Emsley's main thesis in this chapter is that Fanny is Austen's heroine who most achieves philosophic wisdom. She has been criticized as a weak character for her submissiveness and deference to others. In urging her to act gratefully and accept Henry Crawford, the Bertrams expect of her what Wollsonecraft called "spaniel-like virtues". However, it is the fact Fanny has been "long used to submission" yet still resists these urgings that proves her real strength. And while much is made of Edmund having formed her mind, in fact, we see her independent judgments growing more confident and more distinct from Edmund's as the novel progresses. This view is reinforced by her words to Henry describing a "better guide in ourselves" that all possess.
Emsley also brings out the fascinating metaphor, introduced in the chapel scene, of Mansfield Park as a nation. Edmund's moral failing, in not giving the example he has stated the clergy should, augurs ill for his model of a clergy-directed nation. Fanny, however, is an individual who departs from the stus quo in refusing to participate in the play. Austen's belief in the prerequisite of moral individuals is reinforced by Emsley's epigraph from "Catherine", which states that "the welfare of every nation depends on the virtue of it's [sic] individuals".
Here I return to Fanny's attitude toward novelty. Emsley proves -- especially through surveying Fanny's expressions about plants and the changing seasons -- that she is not without appreciation for novelty and change. In fact, it is those around her who stifle her rapturous expressions, through their indifference to "intellectual subjects" (121). For instance, Fanny attempts to engage Mary Crawford on the "wonderful ... changes of the human mind" but is met with silence. Nor does Fanny advocate habit merely for its own sake. In the scene in which Henry reads Shakespeare and discusses the art of sermons, Fanny approves of recent changes in the manner of their delivery.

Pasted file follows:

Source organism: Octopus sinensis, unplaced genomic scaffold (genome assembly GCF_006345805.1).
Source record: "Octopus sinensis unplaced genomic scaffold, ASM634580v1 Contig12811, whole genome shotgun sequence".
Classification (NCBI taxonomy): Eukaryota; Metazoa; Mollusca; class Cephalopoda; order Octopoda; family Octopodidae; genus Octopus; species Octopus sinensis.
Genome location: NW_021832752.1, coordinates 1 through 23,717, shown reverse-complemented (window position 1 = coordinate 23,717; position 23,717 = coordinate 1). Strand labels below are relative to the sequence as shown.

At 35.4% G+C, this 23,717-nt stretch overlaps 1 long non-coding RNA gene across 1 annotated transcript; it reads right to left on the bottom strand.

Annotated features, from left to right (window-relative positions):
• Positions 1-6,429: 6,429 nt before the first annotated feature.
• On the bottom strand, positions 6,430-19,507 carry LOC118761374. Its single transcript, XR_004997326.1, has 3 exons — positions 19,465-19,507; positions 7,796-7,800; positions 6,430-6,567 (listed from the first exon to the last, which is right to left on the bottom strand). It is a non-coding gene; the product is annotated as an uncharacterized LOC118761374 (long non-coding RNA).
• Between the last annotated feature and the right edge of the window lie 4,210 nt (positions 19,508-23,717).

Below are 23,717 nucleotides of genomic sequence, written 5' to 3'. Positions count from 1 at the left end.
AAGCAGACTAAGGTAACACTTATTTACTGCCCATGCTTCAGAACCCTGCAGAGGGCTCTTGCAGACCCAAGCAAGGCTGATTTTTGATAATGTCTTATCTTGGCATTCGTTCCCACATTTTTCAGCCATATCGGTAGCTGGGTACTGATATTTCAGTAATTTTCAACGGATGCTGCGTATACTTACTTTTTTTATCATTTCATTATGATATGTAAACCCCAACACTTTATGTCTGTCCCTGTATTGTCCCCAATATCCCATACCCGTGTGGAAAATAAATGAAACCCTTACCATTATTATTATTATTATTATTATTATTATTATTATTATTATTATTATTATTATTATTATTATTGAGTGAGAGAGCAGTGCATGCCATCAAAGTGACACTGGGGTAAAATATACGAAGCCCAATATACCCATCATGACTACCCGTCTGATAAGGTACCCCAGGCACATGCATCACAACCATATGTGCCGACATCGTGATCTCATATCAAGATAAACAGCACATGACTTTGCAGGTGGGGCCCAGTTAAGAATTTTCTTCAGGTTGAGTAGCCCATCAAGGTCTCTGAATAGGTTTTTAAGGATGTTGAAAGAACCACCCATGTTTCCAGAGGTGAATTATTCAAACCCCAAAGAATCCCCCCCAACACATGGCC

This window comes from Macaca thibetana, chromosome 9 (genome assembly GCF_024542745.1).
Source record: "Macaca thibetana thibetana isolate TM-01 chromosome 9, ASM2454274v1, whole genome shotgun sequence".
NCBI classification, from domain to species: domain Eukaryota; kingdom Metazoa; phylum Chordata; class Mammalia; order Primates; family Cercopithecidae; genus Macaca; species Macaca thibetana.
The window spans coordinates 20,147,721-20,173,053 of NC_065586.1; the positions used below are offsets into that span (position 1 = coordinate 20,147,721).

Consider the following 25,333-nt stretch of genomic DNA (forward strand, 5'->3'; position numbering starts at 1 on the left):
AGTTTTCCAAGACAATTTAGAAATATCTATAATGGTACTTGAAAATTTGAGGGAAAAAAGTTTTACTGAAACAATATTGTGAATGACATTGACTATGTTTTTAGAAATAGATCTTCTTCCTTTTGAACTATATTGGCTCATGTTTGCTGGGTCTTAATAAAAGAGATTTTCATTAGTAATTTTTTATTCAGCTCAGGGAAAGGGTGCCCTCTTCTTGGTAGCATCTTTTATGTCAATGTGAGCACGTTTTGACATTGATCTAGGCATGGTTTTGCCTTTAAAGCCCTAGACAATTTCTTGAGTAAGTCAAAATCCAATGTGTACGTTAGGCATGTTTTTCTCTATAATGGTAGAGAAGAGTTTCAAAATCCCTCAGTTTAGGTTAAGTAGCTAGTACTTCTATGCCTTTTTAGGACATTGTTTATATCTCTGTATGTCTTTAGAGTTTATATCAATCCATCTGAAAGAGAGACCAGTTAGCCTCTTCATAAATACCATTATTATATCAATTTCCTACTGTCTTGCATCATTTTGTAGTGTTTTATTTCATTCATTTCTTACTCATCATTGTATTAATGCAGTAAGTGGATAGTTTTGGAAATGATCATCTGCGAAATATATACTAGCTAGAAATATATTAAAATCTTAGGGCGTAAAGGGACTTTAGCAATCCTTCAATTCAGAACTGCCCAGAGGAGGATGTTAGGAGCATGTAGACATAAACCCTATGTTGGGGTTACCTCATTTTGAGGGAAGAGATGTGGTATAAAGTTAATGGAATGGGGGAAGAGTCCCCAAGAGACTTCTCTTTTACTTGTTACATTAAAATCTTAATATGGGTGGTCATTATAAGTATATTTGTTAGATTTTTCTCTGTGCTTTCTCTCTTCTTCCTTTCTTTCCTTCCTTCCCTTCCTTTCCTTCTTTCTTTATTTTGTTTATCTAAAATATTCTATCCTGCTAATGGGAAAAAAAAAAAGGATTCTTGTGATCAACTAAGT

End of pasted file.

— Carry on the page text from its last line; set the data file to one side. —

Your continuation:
Emsley has rendered the claim that Fanny is static invalid. Another character frequently criticized is Sir Thomas. Emsley sheds light on how we are to view Sir Thomas through comparing him with Mr Bennet. The former is "the longest to suffer" his family's disgrace due to "errors in his own conduct as a parent", while Mr Bennet acknowledges his family's disgrace as his "own doing", but is "not afraid of being overpowered by the impression". Sir Thomas and his son Tom are characters who have been morally indictable, but change. Fanny is a character whose consistent habit of contemplation -- both privately and in "community" when consulting her uncle -- has led to moral comfort (peace), and also to growth of personality and intellect.
*I've frequently expressed my hatred of Amis' essay "What Became of Jane Austen?" Emsley provided an excellent clue to where Amis went wrong. In her S&S chapter she points to Aristotle who "says that there is an important distinction between vice and moral weakness, the difference being that while vice is an imbalance of emotion that makes us unable to see that what we do is wrong, moral weakness is the state of knowing what is right, behaving wrongly, and being conscious of regret at falling short of practicing the virtues" (Emsley, 71) Isn't this an exact description of the difference between the Crawfords and Edmund?
**See "Frederic and Elfrida" (Seriously, what awful names, Miss Austen!)